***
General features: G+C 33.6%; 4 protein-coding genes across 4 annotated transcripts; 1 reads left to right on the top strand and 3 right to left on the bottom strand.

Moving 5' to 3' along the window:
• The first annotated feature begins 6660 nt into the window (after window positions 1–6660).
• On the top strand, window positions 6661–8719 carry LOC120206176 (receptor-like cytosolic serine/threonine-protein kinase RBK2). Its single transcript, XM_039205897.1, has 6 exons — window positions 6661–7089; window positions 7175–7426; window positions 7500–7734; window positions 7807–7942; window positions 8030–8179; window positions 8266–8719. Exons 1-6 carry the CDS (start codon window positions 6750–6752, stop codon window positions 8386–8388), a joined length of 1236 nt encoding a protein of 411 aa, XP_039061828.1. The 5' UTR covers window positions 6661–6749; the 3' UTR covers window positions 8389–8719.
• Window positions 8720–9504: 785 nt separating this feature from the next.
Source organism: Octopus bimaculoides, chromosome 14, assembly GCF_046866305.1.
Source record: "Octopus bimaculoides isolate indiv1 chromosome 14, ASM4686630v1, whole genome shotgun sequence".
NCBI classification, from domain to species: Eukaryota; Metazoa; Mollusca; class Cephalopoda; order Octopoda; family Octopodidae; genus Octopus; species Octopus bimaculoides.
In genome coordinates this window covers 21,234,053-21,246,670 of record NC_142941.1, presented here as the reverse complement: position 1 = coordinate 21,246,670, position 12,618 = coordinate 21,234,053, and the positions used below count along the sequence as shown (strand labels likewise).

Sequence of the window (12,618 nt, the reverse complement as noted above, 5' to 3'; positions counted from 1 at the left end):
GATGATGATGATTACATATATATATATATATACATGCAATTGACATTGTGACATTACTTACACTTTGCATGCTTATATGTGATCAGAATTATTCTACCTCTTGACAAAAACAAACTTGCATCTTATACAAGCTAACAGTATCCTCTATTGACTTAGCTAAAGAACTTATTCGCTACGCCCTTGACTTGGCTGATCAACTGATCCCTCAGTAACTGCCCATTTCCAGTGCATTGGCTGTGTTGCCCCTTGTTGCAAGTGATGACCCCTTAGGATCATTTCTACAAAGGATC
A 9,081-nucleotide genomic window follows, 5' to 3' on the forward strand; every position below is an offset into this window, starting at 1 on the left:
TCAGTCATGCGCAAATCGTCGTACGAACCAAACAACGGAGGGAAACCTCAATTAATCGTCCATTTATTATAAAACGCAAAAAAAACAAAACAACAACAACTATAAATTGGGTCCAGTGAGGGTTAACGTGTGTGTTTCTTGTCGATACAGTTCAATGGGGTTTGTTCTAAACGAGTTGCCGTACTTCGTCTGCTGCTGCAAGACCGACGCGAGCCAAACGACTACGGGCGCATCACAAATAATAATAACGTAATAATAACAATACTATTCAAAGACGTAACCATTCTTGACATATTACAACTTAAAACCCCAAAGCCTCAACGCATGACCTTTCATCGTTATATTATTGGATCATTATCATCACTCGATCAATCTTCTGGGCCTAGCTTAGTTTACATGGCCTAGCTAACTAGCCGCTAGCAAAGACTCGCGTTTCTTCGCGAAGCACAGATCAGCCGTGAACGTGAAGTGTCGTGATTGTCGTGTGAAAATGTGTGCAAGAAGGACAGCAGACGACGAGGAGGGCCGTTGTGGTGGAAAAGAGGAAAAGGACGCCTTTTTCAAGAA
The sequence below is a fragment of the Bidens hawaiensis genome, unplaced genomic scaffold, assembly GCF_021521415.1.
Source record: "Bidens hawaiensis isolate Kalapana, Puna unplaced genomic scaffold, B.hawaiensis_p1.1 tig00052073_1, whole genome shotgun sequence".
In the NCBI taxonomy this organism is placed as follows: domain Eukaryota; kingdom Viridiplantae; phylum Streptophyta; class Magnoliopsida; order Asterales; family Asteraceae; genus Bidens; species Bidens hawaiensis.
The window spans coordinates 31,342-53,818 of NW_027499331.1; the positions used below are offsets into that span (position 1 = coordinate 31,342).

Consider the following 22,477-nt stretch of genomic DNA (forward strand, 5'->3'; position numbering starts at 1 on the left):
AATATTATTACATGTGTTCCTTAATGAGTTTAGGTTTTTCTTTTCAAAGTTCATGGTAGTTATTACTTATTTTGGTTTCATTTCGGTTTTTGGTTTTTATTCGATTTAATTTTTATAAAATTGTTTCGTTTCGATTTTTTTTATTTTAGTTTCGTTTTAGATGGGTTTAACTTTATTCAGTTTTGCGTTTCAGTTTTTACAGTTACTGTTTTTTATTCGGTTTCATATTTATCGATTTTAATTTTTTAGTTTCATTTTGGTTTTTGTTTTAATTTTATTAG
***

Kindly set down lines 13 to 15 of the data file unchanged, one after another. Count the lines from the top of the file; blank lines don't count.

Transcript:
TCAGTCATGCGCAAATCGTCGTACGAACCAAACAACGGAGGGAAACCTCAATTAATCGTCCATTTATTATAAAACGCAAAAAAAACAAAACAACAACAACTATAAATTGGGTCCAGTGAGGGTTAACGTGTGTGTTTCTTGTCGATACAGTTCAATGGGGTTTGTTCTAAACGAGTTGCCGTACTTCGTCTGCTGCTGCAAGACCGACGCGAGCCAAACGACTACGGGCGCATCACAAATAATAATAACGTAATAATAACAATACTATTCAAAGACGTAACCATTCTTGACATATTACAACTTAAAACCCCAAAGCCTCAACGCATGACCTTTCATCGTTATATTATTGGATCATTATCATCACTCGATCAATCTTCTGGGCCTAGCTTAGTTTACATGGCCTAGCTAACTAGCCGCTAGCAAAGACTCGCGTTTCTTCGCGAAGCACAGATCAGCCGTGAACGTGAAGTGTCGTGATTGTCGTGTGAAAATGTGTGCAAGAAGGACAGCAGACGACGAGGAGGGCCGTTGTGGTGGAAAAGAGGAAAAGGACGCCTTTTTCAAGAA
The sequence below is a fragment of the Bidens hawaiensis genome, unplaced genomic scaffold, assembly GCF_021521415.1.
Source record: "Bidens hawaiensis isolate Kalapana, Puna unplaced genomic scaffold, B.hawaiensis_p1.1 tig00052073_1, whole genome shotgun sequence".